The Christian Life – Faith in Action

How Christians Live

The theological definition for the Bible term “faith” (Greek pistis) is primarily, firm, persuasion, a conviction based upon hearing, is used in the New Testament always of faith in God or Christ, or things spiritual. (VINES EXPOSITORY DICTIONARY OF THE NEW TESTAMENT, p. 401)

A Bible passage which explains the source of one’s faith is Romans 10:17: “So then faith cometh by hearing, and hearing by the word of God.” We must understand that hearing alone does not bring salvation, but faith in the message heard does… Salvation comes when the message of the gospel is preached, believed, and then confessed by men. That message must come from the Word of God [the Bible]. (LIBERTY BIBLE COMMENTARY, Vol. 2, p. 387)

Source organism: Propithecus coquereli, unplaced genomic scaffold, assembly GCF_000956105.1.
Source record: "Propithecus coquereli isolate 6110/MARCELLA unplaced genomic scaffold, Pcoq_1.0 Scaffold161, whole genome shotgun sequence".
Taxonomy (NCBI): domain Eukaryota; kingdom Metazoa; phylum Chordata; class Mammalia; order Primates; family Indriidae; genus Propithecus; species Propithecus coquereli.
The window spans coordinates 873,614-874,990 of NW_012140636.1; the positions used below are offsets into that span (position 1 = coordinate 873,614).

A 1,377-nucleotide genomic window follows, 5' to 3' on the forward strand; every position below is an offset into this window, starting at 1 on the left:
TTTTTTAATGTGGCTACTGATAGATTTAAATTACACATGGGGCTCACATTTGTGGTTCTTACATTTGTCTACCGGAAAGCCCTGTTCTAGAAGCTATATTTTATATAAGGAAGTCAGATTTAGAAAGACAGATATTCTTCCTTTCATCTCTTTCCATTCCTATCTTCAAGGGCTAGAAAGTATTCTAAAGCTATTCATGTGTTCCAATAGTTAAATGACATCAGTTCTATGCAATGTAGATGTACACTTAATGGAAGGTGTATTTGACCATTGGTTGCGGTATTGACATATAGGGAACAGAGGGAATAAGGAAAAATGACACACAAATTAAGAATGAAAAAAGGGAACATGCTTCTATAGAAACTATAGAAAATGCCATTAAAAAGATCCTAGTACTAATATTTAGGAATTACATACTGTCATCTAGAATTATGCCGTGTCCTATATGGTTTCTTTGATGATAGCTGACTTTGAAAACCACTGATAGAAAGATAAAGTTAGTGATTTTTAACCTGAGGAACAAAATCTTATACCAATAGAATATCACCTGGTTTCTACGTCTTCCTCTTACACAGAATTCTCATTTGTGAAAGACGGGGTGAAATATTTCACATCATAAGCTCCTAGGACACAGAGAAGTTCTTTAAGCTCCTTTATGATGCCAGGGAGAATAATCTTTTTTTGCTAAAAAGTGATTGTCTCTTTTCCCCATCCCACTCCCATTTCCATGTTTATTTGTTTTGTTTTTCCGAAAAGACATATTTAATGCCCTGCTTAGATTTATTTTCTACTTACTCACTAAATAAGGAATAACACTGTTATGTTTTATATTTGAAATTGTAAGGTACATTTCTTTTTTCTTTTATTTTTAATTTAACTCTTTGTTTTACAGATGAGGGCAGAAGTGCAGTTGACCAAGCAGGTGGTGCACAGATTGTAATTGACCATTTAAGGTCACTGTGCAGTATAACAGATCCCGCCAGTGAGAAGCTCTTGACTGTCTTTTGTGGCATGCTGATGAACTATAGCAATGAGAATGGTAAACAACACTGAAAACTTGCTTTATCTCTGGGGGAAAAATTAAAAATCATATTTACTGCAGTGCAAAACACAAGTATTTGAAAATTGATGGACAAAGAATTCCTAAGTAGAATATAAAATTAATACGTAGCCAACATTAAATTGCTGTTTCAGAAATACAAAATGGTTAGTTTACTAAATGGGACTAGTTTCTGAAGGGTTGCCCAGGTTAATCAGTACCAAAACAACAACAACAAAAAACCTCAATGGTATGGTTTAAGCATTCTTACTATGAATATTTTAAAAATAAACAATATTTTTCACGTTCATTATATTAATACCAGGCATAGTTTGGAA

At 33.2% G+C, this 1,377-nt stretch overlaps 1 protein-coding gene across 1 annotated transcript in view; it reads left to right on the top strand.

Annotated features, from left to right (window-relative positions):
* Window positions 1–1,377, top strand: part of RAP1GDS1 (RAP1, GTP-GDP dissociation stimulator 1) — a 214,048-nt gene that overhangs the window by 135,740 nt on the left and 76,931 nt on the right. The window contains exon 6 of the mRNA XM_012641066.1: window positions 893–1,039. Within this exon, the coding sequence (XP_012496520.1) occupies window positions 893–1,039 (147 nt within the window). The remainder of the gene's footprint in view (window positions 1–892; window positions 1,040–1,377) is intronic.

Another passage that relates to the subject of faith is Hebrews 1:11: “Now faith is the substance of things hoped for, the evidence of things not seen. In this passage we learn that faith would be regarded as the foundation upon which hope is built…” Faith has the connotation of assurance (see Hebrews 3:14; II Corinthians 9:4; 11:17) … Faith might be looked upon as the guarantee … the “title deed” of things hoped for … Faith carries the central idea of something that underlies visible conditions and guarantees a future possession. (LIBERTY BIBLE COMMENTARY, Vol. 2, p. 704)

One additional passage that is important in the study of faith is Hebrews 11:6: “But without faith it is impossible to please him: for he that cometh to God must believe that he is, and that he is a rewarder of them that diligently seek him.” This passage notes that an individual must have faith that is absolutely reliant upon God’s testimony regarding the mission and atoning death of God’s only begotten Son, the Lord Jesus Christ (John 5:24). … The individual must have faith in the Redeemer, whereby he rests completely upon Christ alone for salvation (see John 3:15,16,18; Ephesians 2:8). (DAVIS DICTIONARY OF THE BIBLE, p. 240)